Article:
Contribution to professional component: Engineering Science: 2 credit hours Engineering Design: 1
credit hour
General course objectives:
At the end of the course the student should be able to:
1. Understand the role of Chemical Engineering in industry and commerce as well as its impact
on society
2. Show progress in the development of creative and imaginative skills required to integrate pure
science and mathematical concepts for the solution of Chemical Engineering design problems
3. Demonstrate ability to work in teams
4. Communicate effectively in written and oral forms, using modern presentation and
computational tools
Relationship to Program Outcomes:
a. An ability to apply mathematics, science, and engineering knowledge in the solution of
Chemical Engineering problems. (high)
b. An ability to design and conduct experiments, to collect, analyze, and interpret experimental
data. (none)
c. Proficiency to analyze and design chemical systems, components or processes to meet desired
needs. (moderate)
d. An ability to function in multidisciplinary teams and interrelate with professionals of other

disciplines. (none)
e. Skills to identify, formulate, and solve problems in Chemical Engineering. (moderate)
f. An understanding of the demands of responsible professional practice and related ethical
principles. (moderate)
g. An ability to effectively communicate orally, in writing, and graphically. (high)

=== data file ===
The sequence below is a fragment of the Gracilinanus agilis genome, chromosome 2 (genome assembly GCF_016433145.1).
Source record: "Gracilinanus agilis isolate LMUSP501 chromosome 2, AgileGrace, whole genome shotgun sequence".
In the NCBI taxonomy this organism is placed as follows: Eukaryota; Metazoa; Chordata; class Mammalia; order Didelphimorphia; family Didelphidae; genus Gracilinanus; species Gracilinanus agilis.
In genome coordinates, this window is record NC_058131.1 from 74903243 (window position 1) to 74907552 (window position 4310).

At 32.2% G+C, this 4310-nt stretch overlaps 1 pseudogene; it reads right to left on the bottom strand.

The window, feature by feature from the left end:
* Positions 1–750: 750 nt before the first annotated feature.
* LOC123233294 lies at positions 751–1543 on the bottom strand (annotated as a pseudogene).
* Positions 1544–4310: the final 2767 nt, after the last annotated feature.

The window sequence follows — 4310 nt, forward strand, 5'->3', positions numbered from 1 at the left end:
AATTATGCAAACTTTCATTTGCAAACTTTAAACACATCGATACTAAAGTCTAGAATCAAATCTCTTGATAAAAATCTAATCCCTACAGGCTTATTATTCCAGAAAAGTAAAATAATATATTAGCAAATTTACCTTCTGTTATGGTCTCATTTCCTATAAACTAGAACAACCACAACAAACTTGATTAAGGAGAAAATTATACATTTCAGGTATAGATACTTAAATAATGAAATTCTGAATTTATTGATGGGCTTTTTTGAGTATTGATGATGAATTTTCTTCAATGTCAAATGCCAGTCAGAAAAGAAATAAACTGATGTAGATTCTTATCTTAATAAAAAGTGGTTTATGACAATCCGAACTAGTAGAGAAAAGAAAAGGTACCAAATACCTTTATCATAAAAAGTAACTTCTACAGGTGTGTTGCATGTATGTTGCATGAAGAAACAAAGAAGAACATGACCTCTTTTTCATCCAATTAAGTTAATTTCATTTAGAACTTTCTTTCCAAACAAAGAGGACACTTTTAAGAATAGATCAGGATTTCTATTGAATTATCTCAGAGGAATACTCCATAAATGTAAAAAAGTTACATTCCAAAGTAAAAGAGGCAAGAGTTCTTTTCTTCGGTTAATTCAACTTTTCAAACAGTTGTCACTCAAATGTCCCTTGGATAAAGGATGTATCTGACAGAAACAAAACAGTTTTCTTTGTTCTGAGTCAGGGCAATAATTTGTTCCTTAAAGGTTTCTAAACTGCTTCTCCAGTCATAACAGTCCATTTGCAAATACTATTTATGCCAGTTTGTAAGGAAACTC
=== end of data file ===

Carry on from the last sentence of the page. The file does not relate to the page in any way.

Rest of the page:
h. An ability to assess the impact that different design alternatives could have on society.
(moderate)
i. An ability to learn independently and the motivation to engage in continuing education
activities. (low)
j. Knowledge of contemporary issues related to the Chemical Engineering practice. (high)
k. An ability to use techniques, skills and modern engineering tools necessary for Chemical
Engineering practice. (low)
Class Schedule
Session
Topic
1
Course Introduction. Project Subject and Teams Selection. Techniques for Project
Development and Written and Oral Reports. Strategies in the Use of Audiovisual Aids
2
An Overview of Chemical Engineering
Possible Field Trip to Plant with Significant Chemical Engineering Operations
3
Introduction to graphics and drawing instruments. Measurement, lettering, multi-view
drawing and auxiliary views
4
Multi-view drawing and auxiliary view application. Orthographic projection
5
Principles of Axonometric Projection, Isometric Sketching Techniques, free hand
drawing skills and as build technique
6
Sectional Views and Auxiliary Views
7
Dimensioning and Tolerance